1
$\begingroup$

Regarding evaluation of residuals for functions with simple poles.

Let's say $m$ represents the order of the pole, then in order to find the residual at each pole/the pole (if only one pole) we have the following equation:

$$ \text{where } m=1,2,\ldots\qquad\underset{z=z_0}{\operatorname{Res}} f(z) = \frac 1 {(m-1)!} \lim_{z\to z_0} \left( \frac{d^{m-1}}{dz^{m-1}}[(z-z_0)^m f(z)] \right) $$

If the order of the pole $m$ is equal to $1$ then the above equation reduces to:

$$ \text{simple pole }(m=1) \qquad \underset{z=z_0}{\operatorname{Res}} f(z) = \lim_{z\to x_0} (z-z_0) f(z). $$

Now I've seen the following equation for finding the residue at a simple pole for a function $f(z)$ given by:

$$ f(z) = \frac{p(z)}{q(z)} \qquad \underset{z=z_0}{\operatorname{Res}} f(z) = \frac{p(z_0)}{q'(z_0)}. $$

I'm eager to get this clarified once and for all, because it seems a bit confusing, seeing different ways to solve the below in different places, just wondering if it doesn't matter or if it actually does make a difference.

Now my question is if the function you are taking into account has one simple pole, would you use the same equation as in the case of a function with several simple poles?

In other words, is there any difference for finding residue(s) when you have one simple pole (if only one pole) versus a function with several simple poles, (and a third scenario would be a function with several poles, only one of which is simple)?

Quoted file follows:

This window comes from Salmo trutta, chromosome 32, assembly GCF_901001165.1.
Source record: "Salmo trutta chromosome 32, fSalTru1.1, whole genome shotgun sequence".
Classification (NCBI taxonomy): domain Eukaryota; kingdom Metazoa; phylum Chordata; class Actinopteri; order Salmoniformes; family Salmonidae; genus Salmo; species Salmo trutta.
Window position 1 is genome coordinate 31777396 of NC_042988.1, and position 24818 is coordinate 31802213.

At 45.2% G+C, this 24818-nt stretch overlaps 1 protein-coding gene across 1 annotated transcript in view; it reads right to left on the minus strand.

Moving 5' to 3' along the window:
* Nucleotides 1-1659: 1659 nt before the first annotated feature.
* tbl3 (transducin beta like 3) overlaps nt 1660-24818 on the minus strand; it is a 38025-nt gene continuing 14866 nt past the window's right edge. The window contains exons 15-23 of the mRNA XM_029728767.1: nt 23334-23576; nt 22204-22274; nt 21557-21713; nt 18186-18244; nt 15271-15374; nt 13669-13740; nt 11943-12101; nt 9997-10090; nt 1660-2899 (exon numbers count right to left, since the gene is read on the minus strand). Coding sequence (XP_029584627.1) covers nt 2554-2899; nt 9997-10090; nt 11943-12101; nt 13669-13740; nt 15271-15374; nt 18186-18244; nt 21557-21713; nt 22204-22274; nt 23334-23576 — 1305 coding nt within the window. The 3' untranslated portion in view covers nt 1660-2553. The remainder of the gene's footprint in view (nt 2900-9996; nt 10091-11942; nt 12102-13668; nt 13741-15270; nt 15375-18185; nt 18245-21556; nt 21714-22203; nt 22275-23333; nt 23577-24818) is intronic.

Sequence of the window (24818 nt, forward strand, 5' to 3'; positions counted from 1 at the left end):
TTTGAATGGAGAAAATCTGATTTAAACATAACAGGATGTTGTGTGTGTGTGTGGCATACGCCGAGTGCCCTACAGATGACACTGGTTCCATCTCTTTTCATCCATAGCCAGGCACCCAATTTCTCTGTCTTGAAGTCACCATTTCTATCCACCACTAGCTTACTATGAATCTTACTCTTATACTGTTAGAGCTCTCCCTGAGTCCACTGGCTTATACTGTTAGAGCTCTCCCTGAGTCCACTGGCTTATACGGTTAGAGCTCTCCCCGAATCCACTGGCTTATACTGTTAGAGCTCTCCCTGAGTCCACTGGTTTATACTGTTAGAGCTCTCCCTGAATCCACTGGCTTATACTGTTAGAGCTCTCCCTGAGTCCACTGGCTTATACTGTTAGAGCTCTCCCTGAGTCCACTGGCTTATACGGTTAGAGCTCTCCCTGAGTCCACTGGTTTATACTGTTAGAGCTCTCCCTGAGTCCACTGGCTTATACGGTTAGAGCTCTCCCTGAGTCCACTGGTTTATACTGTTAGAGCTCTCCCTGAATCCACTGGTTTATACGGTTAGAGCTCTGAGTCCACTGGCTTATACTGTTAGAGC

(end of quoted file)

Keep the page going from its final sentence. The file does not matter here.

Or will any of the equations above return the same result in any of the mentioned cases?

$\endgroup$
2
$\begingroup$

You should be aware that a simple pole is a point in which the Laurent series of $f$ is $$ f(z)=\frac{a_{-1}}{z-z_0}+a_0+a_1(z-z_0)+a_2(z-z_0)^2+\ldots $$ The residual is $a_{-1}$, the coefficient of $1/(z-z_0)$. Now, we have $$ (z-z_0)f(z)=a_{-1}+a_0(z-z_0)+a_1(z-z_0)^3+a_2(z-z_0)^3+\ldots $$ that gives $a_{-1}$ when you do the limit $z\to z_0$.

When $f$ is a rational function, ratio of two polynomials $p$ and $q$, with a single pole, $q$ should be of the form $$ q(z)=(z-z_0)Q_1(z) $$ with $Q_1(z_0)\neq0$, and $$ q'(z)=Q_1(z)+(z-z_0)Q_1'(z) $$ so that the limit for $z\to z_0$ is $q'(z_0)=Q_1(z_0)$. At this point $$ (z-z_0)f(z)=(z-z_0)\frac{p(z)}{(z-z_0)Q_1(z)}=\frac{p(z)}{Q_1(z)} $$ and for $z\to z_0$ we have $$ \frac{p(z_0)}{Q_1(z_0)}=\frac{p(z_0)}{q'(z_0)} $$ I add that you could use the same formula for each single pole, also if the function has more than one single pole.

$\endgroup$

Your Answer

By clicking “Post Your Answer”, you agree to our terms of service, privacy policy and cookie policy

Not the answer you're looking for? Browse other questions tagged or ask your own question.